Now, Pepe’s creator—poor man—has gone to great lengths to disassociate himself from Pepe’s “evil” reputation, and has even appeared in a documentary to discuss the ways the creature he summoned up has been misused by extremists; so it is not my contention that Pepe is an intentional creation in the same league as Krafft’s ceramics or even Palahniuk’s anarcho-primitivist novels—he has morphed from his original environment and been, if you like, appropriated. This was not a conscious act by one individual, but rather seems have happened in the dark underworld realm that is 4chan; an anonymous forum where Pepe was subject to unlimited memetic mutation and play until he became a quasi-autonomous egregore or tulpa—a thought-form grown in the dark pond, 4chan, that stood for almost every naughty, repressed, deviant, dirty, grotesque, or taboo notion that a contemporary person can entertain (only to immediately extinguish through repression).


However, I would say there is something in the hipster collective unconscious—in the collective unconscious of the West’s most advanced and sophisticated aesthetic cadre—that glommed onto the frog. In this sense, Pepe’s popularity is just the same as the way hipsters adopted Red Stripe beer, bushy beards, man-buns, and so on; he is another finely worked product from people who enjoy aesthetically pleasing things—albeit even just fashions, not as eternal art—and he “broke out” with as much force and popularity, albeit with altered semantics, as micro-breweries or IPAs. Further, however friendly, quirky, and ironic the original Pepe was meant to be there is always a “cold” aspect to hipster-produced products; basically, an amoral commitment to aesthetic novelty and excellence that is indifferent to what society currently believes to be “good”.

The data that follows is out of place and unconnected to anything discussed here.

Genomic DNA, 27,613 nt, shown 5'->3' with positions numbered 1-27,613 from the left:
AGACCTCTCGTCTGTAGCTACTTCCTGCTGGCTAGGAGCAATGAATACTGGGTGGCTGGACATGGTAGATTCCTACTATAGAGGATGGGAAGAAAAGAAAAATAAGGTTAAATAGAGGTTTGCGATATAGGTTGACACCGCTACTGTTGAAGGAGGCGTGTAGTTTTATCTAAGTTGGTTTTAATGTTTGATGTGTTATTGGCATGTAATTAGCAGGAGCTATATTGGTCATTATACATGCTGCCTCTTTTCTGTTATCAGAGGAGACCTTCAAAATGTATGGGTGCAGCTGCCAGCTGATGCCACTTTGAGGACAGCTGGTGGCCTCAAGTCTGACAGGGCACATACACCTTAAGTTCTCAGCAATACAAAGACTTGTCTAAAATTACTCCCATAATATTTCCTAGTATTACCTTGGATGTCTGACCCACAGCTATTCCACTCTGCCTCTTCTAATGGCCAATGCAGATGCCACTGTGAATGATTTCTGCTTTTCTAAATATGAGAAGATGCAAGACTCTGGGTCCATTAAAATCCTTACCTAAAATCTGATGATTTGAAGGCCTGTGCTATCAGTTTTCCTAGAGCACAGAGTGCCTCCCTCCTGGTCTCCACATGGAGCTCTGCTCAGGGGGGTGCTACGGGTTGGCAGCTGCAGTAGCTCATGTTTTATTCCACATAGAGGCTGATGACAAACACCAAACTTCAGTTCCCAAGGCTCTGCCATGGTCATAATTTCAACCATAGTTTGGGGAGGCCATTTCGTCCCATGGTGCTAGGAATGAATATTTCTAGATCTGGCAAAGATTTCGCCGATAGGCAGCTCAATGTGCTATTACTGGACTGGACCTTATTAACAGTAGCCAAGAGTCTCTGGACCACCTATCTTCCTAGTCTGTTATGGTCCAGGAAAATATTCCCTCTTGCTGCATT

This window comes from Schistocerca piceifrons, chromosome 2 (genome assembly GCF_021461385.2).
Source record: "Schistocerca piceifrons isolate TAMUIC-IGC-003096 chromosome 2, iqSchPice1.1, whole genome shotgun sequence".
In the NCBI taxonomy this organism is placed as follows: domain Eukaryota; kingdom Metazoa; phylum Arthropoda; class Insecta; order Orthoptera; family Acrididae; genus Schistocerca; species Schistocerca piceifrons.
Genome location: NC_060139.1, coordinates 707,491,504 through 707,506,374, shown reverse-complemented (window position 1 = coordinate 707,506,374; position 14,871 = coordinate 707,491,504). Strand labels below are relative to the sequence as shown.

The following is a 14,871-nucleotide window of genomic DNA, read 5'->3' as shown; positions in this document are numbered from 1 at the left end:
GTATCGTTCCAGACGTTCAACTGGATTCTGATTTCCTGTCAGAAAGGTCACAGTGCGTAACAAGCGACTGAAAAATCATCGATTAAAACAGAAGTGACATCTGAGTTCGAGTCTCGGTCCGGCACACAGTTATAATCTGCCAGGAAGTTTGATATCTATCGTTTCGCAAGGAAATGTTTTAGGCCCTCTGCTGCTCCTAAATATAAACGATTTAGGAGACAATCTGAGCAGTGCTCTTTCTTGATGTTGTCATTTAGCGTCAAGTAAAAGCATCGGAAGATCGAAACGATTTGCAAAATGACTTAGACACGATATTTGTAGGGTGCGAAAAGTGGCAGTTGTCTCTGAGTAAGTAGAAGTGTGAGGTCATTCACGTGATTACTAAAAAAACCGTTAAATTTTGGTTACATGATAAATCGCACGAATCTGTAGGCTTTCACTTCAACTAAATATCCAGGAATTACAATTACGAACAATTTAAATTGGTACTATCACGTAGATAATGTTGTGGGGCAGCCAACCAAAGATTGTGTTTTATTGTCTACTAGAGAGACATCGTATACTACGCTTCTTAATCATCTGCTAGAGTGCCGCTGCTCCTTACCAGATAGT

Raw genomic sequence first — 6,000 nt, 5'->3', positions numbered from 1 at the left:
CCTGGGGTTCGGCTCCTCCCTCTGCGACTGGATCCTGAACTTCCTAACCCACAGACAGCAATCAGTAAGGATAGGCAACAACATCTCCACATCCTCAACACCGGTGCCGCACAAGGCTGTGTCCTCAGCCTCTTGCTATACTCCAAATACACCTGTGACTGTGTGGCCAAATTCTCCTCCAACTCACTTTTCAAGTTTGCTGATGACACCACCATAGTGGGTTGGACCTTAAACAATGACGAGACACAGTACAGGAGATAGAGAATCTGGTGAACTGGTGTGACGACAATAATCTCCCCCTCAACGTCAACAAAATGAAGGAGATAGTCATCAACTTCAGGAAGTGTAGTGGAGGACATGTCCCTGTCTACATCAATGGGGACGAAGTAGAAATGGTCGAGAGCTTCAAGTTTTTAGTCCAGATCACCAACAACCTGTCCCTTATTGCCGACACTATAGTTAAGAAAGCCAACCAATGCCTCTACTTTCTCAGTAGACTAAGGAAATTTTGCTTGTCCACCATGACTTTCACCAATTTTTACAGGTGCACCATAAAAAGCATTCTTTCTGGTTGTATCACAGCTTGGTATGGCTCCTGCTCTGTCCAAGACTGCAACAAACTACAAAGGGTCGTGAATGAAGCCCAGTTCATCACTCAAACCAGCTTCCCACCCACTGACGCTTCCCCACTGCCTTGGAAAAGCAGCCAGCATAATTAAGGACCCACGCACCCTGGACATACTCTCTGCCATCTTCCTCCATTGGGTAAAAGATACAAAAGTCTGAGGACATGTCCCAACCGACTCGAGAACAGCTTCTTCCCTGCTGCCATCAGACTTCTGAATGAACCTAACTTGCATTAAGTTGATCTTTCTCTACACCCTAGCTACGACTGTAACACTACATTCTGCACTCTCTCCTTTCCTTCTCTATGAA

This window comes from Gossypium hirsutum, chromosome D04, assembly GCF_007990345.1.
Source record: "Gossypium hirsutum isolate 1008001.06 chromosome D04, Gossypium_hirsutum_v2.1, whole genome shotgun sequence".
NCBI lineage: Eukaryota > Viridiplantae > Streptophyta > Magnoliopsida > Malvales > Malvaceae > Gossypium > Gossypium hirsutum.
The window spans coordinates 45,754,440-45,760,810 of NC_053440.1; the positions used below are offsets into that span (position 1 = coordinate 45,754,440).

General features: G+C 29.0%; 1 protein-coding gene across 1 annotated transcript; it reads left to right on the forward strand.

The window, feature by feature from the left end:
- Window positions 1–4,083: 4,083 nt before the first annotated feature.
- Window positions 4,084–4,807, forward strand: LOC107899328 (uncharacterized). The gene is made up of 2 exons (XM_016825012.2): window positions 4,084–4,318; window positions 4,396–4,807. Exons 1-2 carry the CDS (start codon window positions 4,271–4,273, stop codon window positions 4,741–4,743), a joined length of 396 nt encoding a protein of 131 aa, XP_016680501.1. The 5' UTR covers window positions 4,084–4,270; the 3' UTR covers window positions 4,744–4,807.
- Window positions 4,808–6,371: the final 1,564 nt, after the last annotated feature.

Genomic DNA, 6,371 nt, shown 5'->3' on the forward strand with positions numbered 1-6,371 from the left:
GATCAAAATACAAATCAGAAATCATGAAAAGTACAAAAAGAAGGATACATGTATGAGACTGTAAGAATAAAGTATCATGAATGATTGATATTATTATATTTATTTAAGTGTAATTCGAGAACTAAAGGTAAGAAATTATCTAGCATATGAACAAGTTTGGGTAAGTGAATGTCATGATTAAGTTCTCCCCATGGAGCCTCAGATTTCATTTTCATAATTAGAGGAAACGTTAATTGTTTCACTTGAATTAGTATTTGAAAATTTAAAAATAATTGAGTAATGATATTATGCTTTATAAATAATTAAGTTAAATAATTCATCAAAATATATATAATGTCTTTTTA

The above deals with the exoteric Pepe, but Pepe the Frog stands for a good deal more than what I have described so far. From slightly before 2016, Pepe has basically been associated with chaos, trolling, and outrageous humour—indeed, from the perspective of ideologically orthodox people Pepe has been deployed in ways that are “evil” and probably technically criminal, especially in the evermore tyrannical UK; for example, there are Pepes dressed in SS uniforms who smugly gas various opponents. As we shall see, Pepe can be anything you want—and there is a good reason for this—and so there are sad Pepes, happy Pepes, clown Pepes, Nazi Pepes, surreal Pepes, fat-ass Pepes, and on and on. Those people who fully inhabit the memetic ecology collect “rare Pepes”, and new Pepes manifest constantly. The constant in all these Pepes is a mischievous or trickster spirit to the frog; even the name “Pepe” itself suggests a cheeky, almost infantile, naughtiness, “Pee-pee, poo-poo.”